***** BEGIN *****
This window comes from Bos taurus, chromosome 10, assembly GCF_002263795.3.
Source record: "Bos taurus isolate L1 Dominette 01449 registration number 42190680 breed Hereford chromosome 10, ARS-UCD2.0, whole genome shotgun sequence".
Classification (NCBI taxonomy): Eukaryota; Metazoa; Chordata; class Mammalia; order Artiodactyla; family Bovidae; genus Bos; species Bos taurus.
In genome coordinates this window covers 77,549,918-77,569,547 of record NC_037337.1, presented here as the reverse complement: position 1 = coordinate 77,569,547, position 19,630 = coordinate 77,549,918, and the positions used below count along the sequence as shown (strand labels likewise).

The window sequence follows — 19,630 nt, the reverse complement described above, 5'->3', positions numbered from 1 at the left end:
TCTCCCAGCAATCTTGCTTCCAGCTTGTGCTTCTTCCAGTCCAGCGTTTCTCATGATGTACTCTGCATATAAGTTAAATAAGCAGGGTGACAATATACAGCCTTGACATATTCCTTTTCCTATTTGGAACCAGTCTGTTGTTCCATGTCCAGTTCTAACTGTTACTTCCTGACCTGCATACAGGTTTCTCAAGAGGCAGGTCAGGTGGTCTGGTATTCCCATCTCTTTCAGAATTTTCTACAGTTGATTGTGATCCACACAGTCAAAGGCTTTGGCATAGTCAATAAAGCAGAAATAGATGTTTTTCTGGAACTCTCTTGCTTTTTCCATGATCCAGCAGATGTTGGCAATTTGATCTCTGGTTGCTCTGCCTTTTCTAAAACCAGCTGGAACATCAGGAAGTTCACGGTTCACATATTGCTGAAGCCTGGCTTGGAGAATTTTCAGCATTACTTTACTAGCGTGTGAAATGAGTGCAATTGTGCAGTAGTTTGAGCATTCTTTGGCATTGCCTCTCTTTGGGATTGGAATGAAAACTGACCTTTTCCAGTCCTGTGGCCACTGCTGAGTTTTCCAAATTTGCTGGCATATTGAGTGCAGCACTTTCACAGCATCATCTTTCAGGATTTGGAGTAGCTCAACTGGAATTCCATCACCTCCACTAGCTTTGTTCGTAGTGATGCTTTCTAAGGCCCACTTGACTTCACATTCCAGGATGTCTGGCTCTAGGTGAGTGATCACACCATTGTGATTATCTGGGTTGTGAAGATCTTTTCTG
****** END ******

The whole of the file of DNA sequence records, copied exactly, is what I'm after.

This window comes from Bos taurus, chromosome 10, assembly GCF_002263795.3.
Source record: "Bos taurus isolate L1 Dominette 01449 registration number 42190680 breed Hereford chromosome 10, ARS-UCD2.0, whole genome shotgun sequence".
Classification (NCBI taxonomy): Eukaryota; Metazoa; Chordata; class Mammalia; order Artiodactyla; family Bovidae; genus Bos; species Bos taurus.
In genome coordinates this window covers 77,549,918-77,569,547 of record NC_037337.1, presented here as the reverse complement: position 1 = coordinate 77,569,547, position 19,630 = coordinate 77,549,918, and the positions used below count along the sequence as shown (strand labels likewise).

The window sequence follows — 19,630 nt, the reverse complement described above, 5'->3', positions numbered from 1 at the left end:
TCTCCCAGCAATCTTGCTTCCAGCTTGTGCTTCTTCCAGTCCAGCGTTTCTCATGATGTACTCTGCATATAAGTTAAATAAGCAGGGTGACAATATACAGCCTTGACATATTCCTTTTCCTATTTGGAACCAGTCTGTTGTTCCATGTCCAGTTCTAACTGTTACTTCCTGACCTGCATACAGGTTTCTCAAGAGGCAGGTCAGGTGGTCTGGTATTCCCATCTCTTTCAGAATTTTCTACAGTTGATTGTGATCCACACAGTCAAAGGCTTTGGCATAGTCAATAAAGCAGAAATAGATGTTTTTCTGGAACTCTCTTGCTTTTTCCATGATCCAGCAGATGTTGGCAATTTGATCTCTGGTTGCTCTGCCTTTTCTAAAACCAGCTGGAACATCAGGAAGTTCACGGTTCACATATTGCTGAAGCCTGGCTTGGAGAATTTTCAGCATTACTTTACTAGCGTGTGAAATGAGTGCAATTGTGCAGTAGTTTGAGCATTCTTTGGCATTGCCTCTCTTTGGGATTGGAATGAAAACTGACCTTTTCCAGTCCTGTGGCCACTGCTGAGTTTTCCAAATTTGCTGGCATATTGAGTGCAGCACTTTCACAGCATCATCTTTCAGGATTTGGAGTAGCTCAACTGGAATTCCATCACCTCCACTAGCTTTGTTCGTAGTGATGCTTTCTAAGGCCCACTTGACTTCACATTCCAGGATGTCTGGCTCTAGGTGAGTGATCACACCATTGTGATTATCTGGGTTGTGAAGATCTTTTCTG